PORTLAND, OR. April 9, 2007. A new study on the effects of timber harvest following wildfire shows that the potential for a recently burned forest to reburn can be high with or without logging. Recently published in the journal, Forest Ecology and Management, the study demonstrates that the likelihood of a severe reburn is affected by the timing not just the amount of fuel accumulation after fire.
The study examines fuel accumulation with and without logging after a large wildfire in the Blue Mountains of northeast Oregon. Three treatments were examined: commercial logging that removed only dead trees with value for wood products, commercial logging plus thinning that removed all dead trees larger than 4 inches in diameter, and unlogged sites.
The year after logging (3 years after the fire), sites that were logged and thinned had four times more fine fuels on the ground, as a result of logging residue, compared to unlogged sites. Those same sites also had fewer snags which provide habitat for woodpeckers, owls, and other animals that nest in tree cavities and contribute to large woody debris on the ground. However, logging activity caused no change in the litter or duff, the upper soil organic layers that also affect how a fire burns. The study was led by James McIver of Oregon State University and Roger Ottmar of the Pacific Northwest Research Station, U.S. Forest Service.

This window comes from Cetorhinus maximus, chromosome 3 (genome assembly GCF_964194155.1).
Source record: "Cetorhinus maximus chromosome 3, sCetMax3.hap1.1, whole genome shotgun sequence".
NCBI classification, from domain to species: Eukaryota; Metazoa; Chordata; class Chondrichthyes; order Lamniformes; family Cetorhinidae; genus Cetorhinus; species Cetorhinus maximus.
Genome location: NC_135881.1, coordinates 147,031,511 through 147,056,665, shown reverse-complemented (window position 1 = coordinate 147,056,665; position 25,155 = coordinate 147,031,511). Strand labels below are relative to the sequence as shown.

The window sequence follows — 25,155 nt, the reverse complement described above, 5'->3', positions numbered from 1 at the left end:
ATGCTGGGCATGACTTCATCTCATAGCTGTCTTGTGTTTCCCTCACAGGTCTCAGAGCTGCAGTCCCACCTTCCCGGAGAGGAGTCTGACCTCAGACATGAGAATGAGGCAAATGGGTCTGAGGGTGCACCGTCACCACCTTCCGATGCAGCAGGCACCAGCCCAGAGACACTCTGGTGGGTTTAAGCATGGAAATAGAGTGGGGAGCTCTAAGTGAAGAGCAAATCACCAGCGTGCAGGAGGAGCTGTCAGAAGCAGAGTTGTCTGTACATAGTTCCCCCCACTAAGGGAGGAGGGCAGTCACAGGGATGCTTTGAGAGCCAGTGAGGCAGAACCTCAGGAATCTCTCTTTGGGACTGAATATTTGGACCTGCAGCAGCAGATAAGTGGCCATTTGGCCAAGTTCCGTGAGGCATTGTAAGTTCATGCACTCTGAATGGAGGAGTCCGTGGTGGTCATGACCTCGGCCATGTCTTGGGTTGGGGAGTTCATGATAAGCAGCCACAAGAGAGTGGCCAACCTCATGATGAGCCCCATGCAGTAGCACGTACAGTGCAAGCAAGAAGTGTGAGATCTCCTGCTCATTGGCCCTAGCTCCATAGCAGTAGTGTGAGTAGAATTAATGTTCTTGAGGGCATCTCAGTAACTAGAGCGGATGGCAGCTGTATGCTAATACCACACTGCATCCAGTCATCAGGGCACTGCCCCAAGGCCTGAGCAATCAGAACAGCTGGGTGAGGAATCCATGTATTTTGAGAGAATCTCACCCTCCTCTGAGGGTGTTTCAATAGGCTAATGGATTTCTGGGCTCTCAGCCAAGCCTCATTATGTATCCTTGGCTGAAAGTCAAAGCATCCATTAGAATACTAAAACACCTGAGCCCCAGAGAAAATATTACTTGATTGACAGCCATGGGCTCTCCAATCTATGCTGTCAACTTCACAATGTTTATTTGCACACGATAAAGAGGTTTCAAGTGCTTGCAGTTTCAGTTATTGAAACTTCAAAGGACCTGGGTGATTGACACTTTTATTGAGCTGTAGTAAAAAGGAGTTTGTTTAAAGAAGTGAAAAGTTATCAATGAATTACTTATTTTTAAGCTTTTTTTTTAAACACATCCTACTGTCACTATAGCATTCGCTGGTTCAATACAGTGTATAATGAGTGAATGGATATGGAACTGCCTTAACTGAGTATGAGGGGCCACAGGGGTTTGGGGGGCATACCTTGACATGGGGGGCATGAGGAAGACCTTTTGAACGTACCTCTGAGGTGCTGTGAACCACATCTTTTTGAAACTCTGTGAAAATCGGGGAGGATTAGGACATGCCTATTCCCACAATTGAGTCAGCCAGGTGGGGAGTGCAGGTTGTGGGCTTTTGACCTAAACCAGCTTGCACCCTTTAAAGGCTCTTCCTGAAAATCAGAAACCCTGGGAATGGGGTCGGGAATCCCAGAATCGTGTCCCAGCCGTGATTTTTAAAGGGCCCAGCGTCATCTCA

The investigators used a computer model to project how fuels and fire hazard would change over time. "Long-term research and monitoring are not always possible," says McIver. "Although we would rather have the long-term data, using a model allows us to estimate some of the future ecological effects."
The computer simulation showed that the difference in surface fuels between logged and unlogged units would persist for about 15 years. The simulation also showed that if a fire did start during this time, it would likely kill most young trees as the
Contact: Sherri Richardson Dodge
USDA Forest Service, Pacific Northwest Research Station